For data backup to an external hard drive there is the choice of USB 3.0 or SATA 6 which delivers data at twice the speed of SATA 3 in theory and about fifty per cent faster in practice. This should improve further as drivers improve (keep an eye open for new firmware from the Asus site) but is already a big step forward and faster than the impressive real world speeds of USB 3.0. It leaves Firewire floundering in the mud of the un-evolved.

Supports Win 7 and previous.

The female half of a molex connector on a motherboard (white plastic, silver pins)
The female half of a molex connector on a motherboard (white plastic, silver pins)

How to Install a USB 3.0 PCIe Card.

This is not rocket science. You will need a screwdriver and a friendly walk-through. The video below shows the installation of a video PCIe card which is exactly the same procedure. It is all you need to know, except that some of the USB 3.0 PCIe cards take extra power from the motherboard via a molex connector. The molex connecter is just a plug with male pins that slip into the female openings (don't get too excited here, keep those hands steady) in a ten second operation.

Useful Links

Molex connectors: wikipedia.org/wiki/Molex_connector.



Comments

    0 of 8192 characters used
    Post Comment

    • toptenluxury profile image

      Adrian Cloute 

      5 years ago from Cedartown, GA

      Thanks for the hub. This is such an amazing hub! It's another thing to add to my computer build. Thanks!

    • Will Apse profile imageAUTHOR

      Will Apse 

      6 years ago

      You should have got a CD with the drivers.

      I would contact your supplier.

      Also, did you connect the power supply? http://www.youtube.com/watch?v=kUfyQzcnrVQ

    • profile image

      nofxian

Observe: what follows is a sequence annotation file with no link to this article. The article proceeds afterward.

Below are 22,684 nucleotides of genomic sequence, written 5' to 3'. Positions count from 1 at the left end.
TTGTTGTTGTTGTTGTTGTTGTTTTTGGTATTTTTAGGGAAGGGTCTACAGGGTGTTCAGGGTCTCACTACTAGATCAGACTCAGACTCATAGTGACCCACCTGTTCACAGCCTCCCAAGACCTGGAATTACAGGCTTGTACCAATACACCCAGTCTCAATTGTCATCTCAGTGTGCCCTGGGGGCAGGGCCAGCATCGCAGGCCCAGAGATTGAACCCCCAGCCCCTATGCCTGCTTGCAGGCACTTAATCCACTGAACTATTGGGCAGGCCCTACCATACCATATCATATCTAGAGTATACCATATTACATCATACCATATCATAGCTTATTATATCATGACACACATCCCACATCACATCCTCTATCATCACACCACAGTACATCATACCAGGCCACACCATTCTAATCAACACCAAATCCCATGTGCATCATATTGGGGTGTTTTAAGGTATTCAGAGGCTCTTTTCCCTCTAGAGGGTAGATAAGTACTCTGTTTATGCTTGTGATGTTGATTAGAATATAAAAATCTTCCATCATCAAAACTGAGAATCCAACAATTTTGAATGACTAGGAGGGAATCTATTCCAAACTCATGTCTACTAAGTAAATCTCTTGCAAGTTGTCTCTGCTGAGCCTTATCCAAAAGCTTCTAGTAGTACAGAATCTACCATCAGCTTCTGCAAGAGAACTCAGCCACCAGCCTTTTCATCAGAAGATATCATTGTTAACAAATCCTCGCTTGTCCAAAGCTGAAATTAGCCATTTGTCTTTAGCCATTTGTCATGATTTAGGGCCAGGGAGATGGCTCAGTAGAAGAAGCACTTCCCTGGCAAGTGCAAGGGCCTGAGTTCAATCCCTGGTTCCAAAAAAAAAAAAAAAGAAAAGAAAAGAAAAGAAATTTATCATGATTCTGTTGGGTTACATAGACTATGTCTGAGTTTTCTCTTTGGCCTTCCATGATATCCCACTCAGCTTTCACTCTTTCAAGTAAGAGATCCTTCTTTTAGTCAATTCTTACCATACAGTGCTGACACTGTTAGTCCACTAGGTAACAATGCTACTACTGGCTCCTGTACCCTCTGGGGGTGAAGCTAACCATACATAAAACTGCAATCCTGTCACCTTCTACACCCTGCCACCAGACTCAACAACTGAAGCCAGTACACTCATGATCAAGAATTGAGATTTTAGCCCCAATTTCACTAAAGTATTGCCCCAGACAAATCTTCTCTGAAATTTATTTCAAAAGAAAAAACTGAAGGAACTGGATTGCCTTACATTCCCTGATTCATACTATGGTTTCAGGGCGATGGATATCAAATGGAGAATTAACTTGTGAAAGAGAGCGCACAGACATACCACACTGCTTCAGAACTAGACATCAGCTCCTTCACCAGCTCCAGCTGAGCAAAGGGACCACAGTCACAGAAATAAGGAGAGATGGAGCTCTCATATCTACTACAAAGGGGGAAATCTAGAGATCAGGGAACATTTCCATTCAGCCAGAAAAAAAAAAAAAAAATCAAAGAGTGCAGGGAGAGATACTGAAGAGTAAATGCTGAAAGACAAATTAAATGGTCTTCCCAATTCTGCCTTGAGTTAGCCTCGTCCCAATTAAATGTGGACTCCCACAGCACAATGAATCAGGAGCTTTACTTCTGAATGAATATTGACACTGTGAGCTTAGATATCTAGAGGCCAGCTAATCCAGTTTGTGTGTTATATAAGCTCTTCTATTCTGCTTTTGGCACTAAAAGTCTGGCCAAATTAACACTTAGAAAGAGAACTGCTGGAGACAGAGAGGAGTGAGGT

6 years ago

      I have a Uspeed USB 3.0 PCI-E Card wlx-898u3-4 V1.0

      Did not come with a disk and and I cant get the driver to update and cant find one online. Please Help. I checked my BIOS. There is only Legacy USB option. No 3.0. Is this the problem?

    • profile image

      Wells P. Martin 

      7 years ago

      My computer ( Dell Studio XPS 8100 ) does not have a free

      PCI Express slot. Since the only USB3 cards I have seen

      require PCI Express, I guess I am left "sucking salt" :(

    • Will Apse profile imageAUTHOR

      Will Apse 

      7 years ago

      According to the manual, the D845GVSR has three PCI bus add-in card connectors so I reckon the answer is yes, Mehtab

      http://downloadmirror.intel.com/15210/eng/D845GVSR...

    • profile image

      Mehtab Alam 

      7 years ago

      Can i install it in D845gvsr

    • Will Apse profile imageAUTHOR

      Will Apse 

      7 years ago

      Your last sentence says it all Barton. People need something they can afford. USB 3.0 is fast and inexpensive but not perfect. There are some really fast technologies available but the price tags are obscene. At CES this year OCZ announced a new version of its SSD that it calls HSDL (high speed data link) which is way faster than the 6 GB SATA you referred to. The problem is the original SSD cost around $1000 and there is no price yet on the new HSD.

    • profile image

      Barton 

      7 years ago